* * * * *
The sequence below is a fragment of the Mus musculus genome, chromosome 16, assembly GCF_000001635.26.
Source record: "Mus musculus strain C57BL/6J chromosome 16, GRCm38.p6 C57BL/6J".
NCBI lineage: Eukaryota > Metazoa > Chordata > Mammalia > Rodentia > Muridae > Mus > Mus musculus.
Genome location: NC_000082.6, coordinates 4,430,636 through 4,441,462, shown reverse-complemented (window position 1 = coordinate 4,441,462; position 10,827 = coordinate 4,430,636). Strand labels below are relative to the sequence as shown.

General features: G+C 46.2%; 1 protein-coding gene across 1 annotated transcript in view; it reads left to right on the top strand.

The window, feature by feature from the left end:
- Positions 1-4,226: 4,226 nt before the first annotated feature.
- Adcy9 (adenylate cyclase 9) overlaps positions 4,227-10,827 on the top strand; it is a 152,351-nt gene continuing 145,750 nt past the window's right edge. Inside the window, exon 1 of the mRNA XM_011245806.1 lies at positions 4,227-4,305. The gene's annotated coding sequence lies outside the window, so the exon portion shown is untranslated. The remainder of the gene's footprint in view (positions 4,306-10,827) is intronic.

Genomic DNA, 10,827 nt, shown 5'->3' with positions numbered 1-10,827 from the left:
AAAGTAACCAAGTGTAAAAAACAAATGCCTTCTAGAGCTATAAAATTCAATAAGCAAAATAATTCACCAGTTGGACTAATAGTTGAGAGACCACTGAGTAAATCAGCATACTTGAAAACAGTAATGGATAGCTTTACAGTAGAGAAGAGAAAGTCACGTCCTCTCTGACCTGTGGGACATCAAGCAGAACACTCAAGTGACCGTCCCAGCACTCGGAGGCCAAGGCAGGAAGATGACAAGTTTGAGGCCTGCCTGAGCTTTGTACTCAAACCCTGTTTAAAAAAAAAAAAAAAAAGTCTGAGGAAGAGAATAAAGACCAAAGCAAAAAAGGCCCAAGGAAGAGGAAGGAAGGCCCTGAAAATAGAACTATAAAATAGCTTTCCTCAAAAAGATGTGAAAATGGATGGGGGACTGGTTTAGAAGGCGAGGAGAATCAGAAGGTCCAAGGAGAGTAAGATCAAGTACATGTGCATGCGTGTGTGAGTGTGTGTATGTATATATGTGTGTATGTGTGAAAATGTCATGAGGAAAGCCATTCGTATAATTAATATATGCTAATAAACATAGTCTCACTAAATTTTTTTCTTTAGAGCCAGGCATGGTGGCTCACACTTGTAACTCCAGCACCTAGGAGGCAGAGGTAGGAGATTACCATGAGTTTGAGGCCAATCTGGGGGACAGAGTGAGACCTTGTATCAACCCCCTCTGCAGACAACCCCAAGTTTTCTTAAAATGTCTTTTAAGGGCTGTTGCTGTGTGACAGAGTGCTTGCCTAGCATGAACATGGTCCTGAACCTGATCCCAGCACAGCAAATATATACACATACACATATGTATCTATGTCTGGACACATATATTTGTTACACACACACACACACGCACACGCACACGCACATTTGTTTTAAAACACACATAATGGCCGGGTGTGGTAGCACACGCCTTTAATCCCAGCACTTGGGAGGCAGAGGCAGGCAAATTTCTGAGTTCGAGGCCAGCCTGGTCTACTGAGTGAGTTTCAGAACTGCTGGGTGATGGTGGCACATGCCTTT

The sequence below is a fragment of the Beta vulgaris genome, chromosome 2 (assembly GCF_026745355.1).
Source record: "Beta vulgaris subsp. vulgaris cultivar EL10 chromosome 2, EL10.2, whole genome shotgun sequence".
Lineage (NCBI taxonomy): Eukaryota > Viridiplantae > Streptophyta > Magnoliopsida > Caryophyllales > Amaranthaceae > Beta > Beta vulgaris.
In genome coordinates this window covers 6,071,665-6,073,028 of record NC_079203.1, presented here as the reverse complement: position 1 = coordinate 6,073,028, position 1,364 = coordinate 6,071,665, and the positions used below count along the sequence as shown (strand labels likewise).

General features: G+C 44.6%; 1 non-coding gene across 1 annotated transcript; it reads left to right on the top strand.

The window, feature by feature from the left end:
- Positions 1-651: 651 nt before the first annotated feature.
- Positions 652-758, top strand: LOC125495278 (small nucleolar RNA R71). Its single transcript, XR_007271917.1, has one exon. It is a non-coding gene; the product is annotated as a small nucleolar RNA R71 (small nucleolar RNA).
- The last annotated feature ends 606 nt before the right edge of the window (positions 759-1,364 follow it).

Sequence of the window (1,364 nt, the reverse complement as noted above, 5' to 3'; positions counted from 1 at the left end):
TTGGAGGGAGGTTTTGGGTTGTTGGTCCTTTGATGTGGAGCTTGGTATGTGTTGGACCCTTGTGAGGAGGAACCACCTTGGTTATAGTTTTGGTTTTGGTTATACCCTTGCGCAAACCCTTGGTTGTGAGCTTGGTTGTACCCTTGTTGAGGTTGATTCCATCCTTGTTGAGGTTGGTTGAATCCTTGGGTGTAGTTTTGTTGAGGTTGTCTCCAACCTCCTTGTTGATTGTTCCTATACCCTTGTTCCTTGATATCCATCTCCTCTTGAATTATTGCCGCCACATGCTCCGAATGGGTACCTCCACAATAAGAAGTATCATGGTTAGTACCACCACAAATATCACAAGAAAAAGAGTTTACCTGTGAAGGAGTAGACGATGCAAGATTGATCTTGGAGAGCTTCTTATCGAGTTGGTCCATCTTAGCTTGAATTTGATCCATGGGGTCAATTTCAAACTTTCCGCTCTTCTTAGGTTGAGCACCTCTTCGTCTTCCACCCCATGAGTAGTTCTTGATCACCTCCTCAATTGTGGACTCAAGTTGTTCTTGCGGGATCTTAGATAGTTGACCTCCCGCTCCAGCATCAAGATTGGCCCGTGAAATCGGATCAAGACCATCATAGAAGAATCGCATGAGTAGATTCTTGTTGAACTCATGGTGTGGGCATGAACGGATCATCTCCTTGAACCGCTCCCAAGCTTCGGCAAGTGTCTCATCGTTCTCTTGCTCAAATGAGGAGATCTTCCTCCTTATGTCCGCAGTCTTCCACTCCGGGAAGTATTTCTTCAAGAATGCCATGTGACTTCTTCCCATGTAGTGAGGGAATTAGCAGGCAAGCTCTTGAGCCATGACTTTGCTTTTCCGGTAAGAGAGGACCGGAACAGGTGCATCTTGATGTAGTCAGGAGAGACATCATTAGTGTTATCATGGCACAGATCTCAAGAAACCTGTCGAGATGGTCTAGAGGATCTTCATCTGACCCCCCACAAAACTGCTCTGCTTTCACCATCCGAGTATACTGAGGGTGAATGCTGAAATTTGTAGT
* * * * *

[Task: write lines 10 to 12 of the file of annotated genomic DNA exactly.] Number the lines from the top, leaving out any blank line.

AAAGTAACCAAGTGTAAAAAACAAATGCCTTCTAGAGCTATAAAATTCAATAAGCAAAATAATTCACCAGTTGGACTAATAGTTGAGAGACCACTGAGTAAATCAGCATACTTGAAAACAGTAATGGATAGCTTTACAGTAGAGAAGAGAAAGTCACGTCCTCTCTGACCTGTGGGACATCAAGCAGAACACTCAAGTGACCGTCCCAGCACTCGGAGGCCAAGGCAGGAAGATGACAAGTTTGAGGCCTGCCTGAGCTTTGTACTCAAACCCTGTTTAAAAAAAAAAAAAAAAAGTCTGAGGAAGAGAATAAAGACCAAAGCAAAAAAGGCCCAAGGAAGAGGAAGGAAGGCCCTGAAAATAGAACTATAAAATAGCTTTCCTCAAAAAGATGTGAAAATGGATGGGGGACTGGTTTAGAAGGCGAGGAGAATCAGAAGGTCCAAGGAGAGTAAGATCAAGTACATGTGCATGCGTGTGTGAGTGTGTGTATGTATATATGTGTGTATGTGTGAAAATGTCATGAGGAAAGCCATTCGTATAATTAATATATGCTAATAAACATAGTCTCACTAAATTTTTTTCTTTAGAGCCAGGCATGGTGGCTCACACTTGTAACTCCAGCACCTAGGAGGCAGAGGTAGGAGATTACCATGAGTTTGAGGCCAATCTGGGGGACAGAGTGAGACCTTGTATCAACCCCCTCTGCAGACAACCCCAAGTTTTCTTAAAATGTCTTTTAAGGGCTGTTGCTGTGTGACAGAGTGCTTGCCTAGCATGAACATGGTCCTGAACCTGATCCCAGCACAGCAAATATATACACATACACATATGTATCTATGTCTGGACACATATATTTGTTACACACACACACACACGCACACGCACACGCACATTTGTTTTAAAACACACATAATGGCCGGGTGTGGTAGCACACGCCTTTAATCCCAGCACTTGGGAGGCAGAGGCAGGCAAATTTCTGAGTTCGAGGCCAGCCTGGTCTACTGAGTGAGTTTCAGAACTGCTGGGTGATGGTGGCACATGCCTTT

The sequence below is a fragment of the Beta vulgaris genome, chromosome 2 (assembly GCF_026745355.1).
Source record: "Beta vulgaris subsp. vulgaris cultivar EL10 chromosome 2, EL10.2, whole genome shotgun sequence".